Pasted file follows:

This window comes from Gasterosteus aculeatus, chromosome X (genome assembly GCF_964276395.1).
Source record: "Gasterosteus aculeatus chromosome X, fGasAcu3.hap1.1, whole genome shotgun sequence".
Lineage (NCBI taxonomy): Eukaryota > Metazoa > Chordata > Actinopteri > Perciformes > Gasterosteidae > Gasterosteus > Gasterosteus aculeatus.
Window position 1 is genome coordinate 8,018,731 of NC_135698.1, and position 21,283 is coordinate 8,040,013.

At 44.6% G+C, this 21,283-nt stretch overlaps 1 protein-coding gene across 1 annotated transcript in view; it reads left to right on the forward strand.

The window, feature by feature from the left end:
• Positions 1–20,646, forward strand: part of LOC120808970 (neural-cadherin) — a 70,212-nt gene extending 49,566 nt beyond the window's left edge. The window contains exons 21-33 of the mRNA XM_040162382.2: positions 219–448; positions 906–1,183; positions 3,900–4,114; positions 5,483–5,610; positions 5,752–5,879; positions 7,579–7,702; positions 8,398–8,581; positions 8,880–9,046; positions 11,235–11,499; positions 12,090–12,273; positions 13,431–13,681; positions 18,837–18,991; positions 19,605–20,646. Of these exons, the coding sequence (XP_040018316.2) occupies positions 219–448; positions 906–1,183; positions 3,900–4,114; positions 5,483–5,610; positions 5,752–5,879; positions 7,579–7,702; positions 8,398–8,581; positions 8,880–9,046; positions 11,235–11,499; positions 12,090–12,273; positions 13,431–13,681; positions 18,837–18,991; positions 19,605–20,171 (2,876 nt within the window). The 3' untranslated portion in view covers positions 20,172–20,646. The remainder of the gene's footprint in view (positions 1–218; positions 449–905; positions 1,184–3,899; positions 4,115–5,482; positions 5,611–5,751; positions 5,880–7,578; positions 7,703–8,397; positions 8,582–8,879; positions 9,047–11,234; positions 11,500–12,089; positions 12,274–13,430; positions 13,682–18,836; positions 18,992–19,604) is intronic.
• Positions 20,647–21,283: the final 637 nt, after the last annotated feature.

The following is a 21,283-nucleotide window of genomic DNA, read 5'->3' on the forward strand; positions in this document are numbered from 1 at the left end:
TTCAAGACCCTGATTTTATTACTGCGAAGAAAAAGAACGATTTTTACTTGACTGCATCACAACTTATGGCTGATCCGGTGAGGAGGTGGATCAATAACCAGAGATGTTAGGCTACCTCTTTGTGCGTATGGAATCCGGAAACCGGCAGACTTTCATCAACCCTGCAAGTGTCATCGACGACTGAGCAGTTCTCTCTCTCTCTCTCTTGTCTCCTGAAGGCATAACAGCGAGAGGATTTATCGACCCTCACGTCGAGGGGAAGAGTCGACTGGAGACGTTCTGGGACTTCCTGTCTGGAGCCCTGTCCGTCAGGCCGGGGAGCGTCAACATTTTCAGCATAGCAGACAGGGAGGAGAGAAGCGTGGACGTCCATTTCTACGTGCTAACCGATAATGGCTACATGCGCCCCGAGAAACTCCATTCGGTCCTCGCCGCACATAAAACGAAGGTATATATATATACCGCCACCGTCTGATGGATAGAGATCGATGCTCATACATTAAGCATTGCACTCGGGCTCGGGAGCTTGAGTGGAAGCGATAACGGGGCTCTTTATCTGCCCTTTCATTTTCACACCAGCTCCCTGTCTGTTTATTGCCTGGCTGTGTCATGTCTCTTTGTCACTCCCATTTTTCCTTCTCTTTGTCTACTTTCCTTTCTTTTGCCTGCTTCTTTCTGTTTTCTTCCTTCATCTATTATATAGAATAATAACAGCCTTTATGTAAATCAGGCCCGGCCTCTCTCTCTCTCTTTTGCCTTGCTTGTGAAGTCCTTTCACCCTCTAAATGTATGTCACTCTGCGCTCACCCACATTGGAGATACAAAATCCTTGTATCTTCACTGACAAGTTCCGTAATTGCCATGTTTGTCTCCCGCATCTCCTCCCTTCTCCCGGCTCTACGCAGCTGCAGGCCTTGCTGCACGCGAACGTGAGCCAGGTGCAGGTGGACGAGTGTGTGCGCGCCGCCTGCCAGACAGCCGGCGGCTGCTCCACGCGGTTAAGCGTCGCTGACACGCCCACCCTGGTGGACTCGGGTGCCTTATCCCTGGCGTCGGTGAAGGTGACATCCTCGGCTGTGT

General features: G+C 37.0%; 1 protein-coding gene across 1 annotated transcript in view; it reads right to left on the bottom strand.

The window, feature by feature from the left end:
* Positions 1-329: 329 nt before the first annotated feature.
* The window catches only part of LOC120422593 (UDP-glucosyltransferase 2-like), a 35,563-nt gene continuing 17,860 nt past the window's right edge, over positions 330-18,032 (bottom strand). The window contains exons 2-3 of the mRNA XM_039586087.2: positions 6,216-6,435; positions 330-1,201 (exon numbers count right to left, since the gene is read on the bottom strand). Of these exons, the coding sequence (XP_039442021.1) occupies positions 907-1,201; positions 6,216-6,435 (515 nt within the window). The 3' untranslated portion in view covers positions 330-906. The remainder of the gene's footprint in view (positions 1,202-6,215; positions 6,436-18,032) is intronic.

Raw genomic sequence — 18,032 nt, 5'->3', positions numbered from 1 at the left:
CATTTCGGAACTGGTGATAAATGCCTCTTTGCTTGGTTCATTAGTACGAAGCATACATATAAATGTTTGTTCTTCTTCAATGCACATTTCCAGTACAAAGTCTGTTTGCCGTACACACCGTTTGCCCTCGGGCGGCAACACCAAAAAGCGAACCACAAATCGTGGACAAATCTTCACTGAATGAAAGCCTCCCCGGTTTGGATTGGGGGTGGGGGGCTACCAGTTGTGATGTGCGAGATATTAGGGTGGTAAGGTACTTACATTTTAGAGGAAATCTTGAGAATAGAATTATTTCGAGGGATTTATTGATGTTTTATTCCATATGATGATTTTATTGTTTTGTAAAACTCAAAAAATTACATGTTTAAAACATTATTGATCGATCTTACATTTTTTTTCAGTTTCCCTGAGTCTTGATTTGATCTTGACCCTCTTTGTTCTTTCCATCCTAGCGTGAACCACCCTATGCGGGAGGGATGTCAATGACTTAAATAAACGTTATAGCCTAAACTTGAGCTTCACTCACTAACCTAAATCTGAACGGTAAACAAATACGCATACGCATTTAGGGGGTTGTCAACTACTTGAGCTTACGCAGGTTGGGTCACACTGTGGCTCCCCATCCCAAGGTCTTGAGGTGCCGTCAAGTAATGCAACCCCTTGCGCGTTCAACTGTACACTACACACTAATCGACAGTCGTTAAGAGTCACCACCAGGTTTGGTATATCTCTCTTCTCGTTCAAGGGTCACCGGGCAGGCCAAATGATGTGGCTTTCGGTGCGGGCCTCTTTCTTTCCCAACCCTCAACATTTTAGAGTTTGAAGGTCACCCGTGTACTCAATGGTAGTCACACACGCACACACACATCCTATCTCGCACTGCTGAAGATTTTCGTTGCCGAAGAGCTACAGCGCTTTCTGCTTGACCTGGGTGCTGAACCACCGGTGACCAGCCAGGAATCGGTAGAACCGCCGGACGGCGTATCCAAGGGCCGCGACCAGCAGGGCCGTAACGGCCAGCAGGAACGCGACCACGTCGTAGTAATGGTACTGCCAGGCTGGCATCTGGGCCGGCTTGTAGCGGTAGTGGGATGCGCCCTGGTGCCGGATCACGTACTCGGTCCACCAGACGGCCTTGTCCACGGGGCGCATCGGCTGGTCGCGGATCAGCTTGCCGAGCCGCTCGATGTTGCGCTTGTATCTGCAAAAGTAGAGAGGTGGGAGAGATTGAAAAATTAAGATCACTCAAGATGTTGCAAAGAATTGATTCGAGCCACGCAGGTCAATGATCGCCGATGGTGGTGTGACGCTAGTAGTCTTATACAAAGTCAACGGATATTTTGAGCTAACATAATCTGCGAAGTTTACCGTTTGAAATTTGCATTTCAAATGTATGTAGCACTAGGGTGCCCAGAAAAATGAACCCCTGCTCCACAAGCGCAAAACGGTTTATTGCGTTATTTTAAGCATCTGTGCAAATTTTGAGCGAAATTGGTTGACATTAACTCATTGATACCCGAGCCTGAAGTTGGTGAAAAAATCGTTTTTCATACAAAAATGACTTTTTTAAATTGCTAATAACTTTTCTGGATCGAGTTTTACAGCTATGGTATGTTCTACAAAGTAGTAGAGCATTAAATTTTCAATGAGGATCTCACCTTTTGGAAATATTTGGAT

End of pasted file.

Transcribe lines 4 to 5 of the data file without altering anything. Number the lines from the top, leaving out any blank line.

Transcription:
Window position 1 is genome coordinate 8,018,731 of NC_135698.1, and position 21,283 is coordinate 8,040,013.

At 44.6% G+C, this 21,283-nt stretch overlaps 1 protein-coding gene across 1 annotated transcript in view; it reads left to right on the forward strand.